Business Plan

Business Terms Print Email

Meaning and definition of business plan

A business plan is a decision making tool which can be delineated as a formal statement of a set of business goals, the reasons for they being achievable, and the plans for achieving these goals. Moreover, a business plan may also consist of background information about the organization attempting to achieve the goals.

Also, business plans can also target alterations in perception and branding by the customer, tax-payer, client, or larger community. When the presented business is to presume a major change or when planning a fresh venture, a 3-5 year plan is required or investors will seek for their annual return in a period of 3-5 years’ time.

Content of a business plan

A business plan does not feature a specific content. To a certain extent, the content and format of any business plan is determined on the basis of goals and the audience. A business plan indicates all the aspects of business planning process that declares vision and strategy along with sub-plans to include finance, marketing, operations, human resources, and a legal plan, when needed. A business plan is, therefore, a summary of those disciplinary plans.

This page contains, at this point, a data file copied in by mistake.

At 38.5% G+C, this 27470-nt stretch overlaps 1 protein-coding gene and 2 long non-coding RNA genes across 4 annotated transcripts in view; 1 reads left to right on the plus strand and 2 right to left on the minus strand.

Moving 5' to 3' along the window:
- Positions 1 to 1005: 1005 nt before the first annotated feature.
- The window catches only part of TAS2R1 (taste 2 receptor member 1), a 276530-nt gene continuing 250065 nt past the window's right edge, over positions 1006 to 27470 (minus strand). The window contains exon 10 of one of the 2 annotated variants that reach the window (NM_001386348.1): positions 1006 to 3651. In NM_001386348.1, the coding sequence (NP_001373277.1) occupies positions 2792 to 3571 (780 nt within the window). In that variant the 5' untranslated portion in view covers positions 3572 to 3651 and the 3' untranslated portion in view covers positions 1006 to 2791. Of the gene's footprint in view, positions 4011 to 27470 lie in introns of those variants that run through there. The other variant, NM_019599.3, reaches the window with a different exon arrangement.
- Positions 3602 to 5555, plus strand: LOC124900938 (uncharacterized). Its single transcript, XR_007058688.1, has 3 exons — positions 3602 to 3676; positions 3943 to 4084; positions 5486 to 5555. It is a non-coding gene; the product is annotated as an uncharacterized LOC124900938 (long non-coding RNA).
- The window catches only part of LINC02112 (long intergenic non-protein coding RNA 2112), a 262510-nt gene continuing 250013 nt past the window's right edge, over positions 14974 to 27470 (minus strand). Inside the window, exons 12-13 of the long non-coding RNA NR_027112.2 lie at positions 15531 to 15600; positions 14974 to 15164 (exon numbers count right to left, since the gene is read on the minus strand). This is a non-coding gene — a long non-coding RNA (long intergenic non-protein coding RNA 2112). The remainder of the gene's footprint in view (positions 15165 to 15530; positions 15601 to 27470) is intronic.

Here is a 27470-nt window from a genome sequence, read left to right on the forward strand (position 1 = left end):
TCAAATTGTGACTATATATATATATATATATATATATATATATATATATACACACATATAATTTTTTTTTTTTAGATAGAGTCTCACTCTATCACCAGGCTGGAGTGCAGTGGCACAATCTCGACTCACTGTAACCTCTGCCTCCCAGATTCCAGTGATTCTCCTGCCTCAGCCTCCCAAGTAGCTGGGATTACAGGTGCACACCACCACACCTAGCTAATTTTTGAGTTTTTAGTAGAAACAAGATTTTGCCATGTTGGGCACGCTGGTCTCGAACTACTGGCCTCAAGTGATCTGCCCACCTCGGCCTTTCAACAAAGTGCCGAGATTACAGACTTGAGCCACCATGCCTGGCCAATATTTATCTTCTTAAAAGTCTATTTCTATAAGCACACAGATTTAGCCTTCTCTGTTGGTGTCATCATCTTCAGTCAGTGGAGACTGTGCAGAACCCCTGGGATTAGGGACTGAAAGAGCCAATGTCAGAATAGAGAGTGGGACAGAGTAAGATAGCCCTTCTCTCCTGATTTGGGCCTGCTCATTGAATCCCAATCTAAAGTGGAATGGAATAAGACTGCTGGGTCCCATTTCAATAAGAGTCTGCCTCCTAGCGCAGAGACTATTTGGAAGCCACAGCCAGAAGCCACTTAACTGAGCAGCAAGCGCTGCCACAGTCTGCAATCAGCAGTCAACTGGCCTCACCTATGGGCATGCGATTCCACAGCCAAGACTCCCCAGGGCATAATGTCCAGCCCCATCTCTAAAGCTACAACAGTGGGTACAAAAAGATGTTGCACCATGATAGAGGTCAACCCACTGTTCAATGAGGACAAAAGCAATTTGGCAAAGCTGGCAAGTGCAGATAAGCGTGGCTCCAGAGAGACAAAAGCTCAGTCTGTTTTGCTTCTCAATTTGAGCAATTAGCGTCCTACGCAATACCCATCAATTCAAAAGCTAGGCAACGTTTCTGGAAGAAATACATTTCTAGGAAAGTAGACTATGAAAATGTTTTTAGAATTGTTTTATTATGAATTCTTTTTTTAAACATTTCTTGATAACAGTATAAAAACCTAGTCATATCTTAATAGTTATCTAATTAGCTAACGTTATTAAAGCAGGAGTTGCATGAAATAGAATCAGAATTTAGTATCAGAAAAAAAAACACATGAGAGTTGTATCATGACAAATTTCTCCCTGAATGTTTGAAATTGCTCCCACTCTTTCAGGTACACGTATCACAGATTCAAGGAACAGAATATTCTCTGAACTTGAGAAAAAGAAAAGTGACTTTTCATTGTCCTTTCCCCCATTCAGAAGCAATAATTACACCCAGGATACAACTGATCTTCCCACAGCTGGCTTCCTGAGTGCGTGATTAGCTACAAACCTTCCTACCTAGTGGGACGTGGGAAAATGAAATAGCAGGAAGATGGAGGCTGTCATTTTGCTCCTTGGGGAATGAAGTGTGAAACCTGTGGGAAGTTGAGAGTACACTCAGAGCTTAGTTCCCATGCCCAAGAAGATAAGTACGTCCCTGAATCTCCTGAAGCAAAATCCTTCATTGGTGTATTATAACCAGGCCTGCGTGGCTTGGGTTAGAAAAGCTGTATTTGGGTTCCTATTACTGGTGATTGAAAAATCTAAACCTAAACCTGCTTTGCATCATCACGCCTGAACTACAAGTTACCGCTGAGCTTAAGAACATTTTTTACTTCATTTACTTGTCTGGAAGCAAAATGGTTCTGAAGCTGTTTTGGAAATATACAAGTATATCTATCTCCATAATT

Presentation formats

A business plan’s format depends on the presentation context. It is very common for businesses, specifically, start-ups to feature three or four formats for a single business plan. These are:

  • An ‘elevator pitch’, is a three minute summary of the executive summary of the business plan. This is generally used as a conundrum to arouse the interest of potential funders, strategic partners, or customers.
  • An oral presentation, an expectantly entertaining slide show and oral narrative projected to trigger discussion and concern prospective investors in reading the written presentation. The content of presentation is generally restricted to the supervisory summary and some key graphs indicating financial trends and main decision making benchmarks.
  • A written presentation, an in depth, well written, and pleasingly formatted plan projected for external stakeholders.
  • An internal operational plan, a comprehensive plan delineating details required by the management but might not interest external shareholders. These plans feature a rather higher degree of candor and informality as compared to the version aimed at external stakeholders and others as well. 

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